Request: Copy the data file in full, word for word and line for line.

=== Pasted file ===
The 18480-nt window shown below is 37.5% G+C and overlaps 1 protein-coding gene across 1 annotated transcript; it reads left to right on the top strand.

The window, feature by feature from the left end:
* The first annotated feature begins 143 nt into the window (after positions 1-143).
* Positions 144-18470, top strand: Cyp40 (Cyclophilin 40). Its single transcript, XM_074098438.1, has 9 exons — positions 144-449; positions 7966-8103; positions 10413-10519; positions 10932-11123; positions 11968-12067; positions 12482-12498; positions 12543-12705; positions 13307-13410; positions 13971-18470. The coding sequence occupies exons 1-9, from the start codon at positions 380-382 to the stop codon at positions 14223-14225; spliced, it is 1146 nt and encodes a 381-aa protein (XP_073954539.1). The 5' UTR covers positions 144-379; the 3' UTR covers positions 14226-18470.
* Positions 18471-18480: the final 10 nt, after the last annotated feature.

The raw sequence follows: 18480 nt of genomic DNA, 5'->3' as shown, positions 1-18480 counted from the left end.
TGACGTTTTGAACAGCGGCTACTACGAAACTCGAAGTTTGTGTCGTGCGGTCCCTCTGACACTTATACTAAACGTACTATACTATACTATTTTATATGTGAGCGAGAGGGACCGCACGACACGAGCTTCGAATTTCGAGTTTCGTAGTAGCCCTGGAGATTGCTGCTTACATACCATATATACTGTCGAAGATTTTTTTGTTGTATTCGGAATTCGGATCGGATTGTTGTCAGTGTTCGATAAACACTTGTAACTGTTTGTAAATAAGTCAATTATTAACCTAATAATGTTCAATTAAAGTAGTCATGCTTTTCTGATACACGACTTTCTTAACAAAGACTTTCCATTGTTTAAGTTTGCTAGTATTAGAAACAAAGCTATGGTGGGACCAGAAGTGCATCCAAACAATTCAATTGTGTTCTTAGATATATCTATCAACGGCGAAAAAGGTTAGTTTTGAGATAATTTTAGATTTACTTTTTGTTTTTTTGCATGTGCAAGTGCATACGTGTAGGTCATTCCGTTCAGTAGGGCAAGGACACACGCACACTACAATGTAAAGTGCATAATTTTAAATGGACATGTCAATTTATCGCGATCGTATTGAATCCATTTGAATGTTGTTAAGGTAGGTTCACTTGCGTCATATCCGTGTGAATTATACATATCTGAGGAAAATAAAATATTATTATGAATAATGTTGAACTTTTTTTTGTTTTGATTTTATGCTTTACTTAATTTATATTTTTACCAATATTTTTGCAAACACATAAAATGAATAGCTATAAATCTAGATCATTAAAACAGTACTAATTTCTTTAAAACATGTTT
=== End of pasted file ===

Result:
The 18480-nt window shown below is 37.5% G+C and overlaps 1 protein-coding gene across 1 annotated transcript; it reads left to right on the top strand.

The window, feature by feature from the left end:
* The first annotated feature begins 143 nt into the window (after positions 1-143).
* Positions 144-18470, top strand: Cyp40 (Cyclophilin 40). Its single transcript, XM_074098438.1, has 9 exons — positions 144-449; positions 7966-8103; positions 10413-10519; positions 10932-11123; positions 11968-12067; positions 12482-12498; positions 12543-12705; positions 13307-13410; positions 13971-18470. The coding sequence occupies exons 1-9, from the start codon at positions 380-382 to the stop codon at positions 14223-14225; spliced, it is 1146 nt and encodes a 381-aa protein (XP_073954539.1). The 5' UTR covers positions 144-379; the 3' UTR covers positions 14226-18470.
* Positions 18471-18480: the final 10 nt, after the last annotated feature.

The raw sequence follows: 18480 nt of genomic DNA, 5'->3' as shown, positions 1-18480 counted from the left end.
TGACGTTTTGAACAGCGGCTACTACGAAACTCGAAGTTTGTGTCGTGCGGTCCCTCTGACACTTATACTAAACGTACTATACTATACTATTTTATATGTGAGCGAGAGGGACCGCACGACACGAGCTTCGAATTTCGAGTTTCGTAGTAGCCCTGGAGATTGCTGCTTACATACCATATATACTGTCGAAGATTTTTTTGTTGTATTCGGAATTCGGATCGGATTGTTGTCAGTGTTCGATAAACACTTGTAACTGTTTGTAAATAAGTCAATTATTAACCTAATAATGTTCAATTAAAGTAGTCATGCTTTTCTGATACACGACTTTCTTAACAAAGACTTTCCATTGTTTAAGTTTGCTAGTATTAGAAACAAAGCTATGGTGGGACCAGAAGTGCATCCAAACAATTCAATTGTGTTCTTAGATATATCTATCAACGGCGAAAAAGGTTAGTTTTGAGATAATTTTAGATTTACTTTTTGTTTTTTTGCATGTGCAAGTGCATACGTGTAGGTCATTCCGTTCAGTAGGGCAAGGACACACGCACACTACAATGTAAAGTGCATAATTTTAAATGGACATGTCAATTTATCGCGATCGTATTGAATCCATTTGAATGTTGTTAAGGTAGGTTCACTTGCGTCATATCCGTGTGAATTATACATATCTGAGGAAAATAAAATATTATTATGAATAATGTTGAACTTTTTTTTGTTTTGATTTTATGCTTTACTTAATTTATATTTTTACCAATATTTTTGCAAACACATAAAATGAATAGCTATAAATCTAGATCATTAAAACAGTACTAATTTCTTTAAAACATGTTT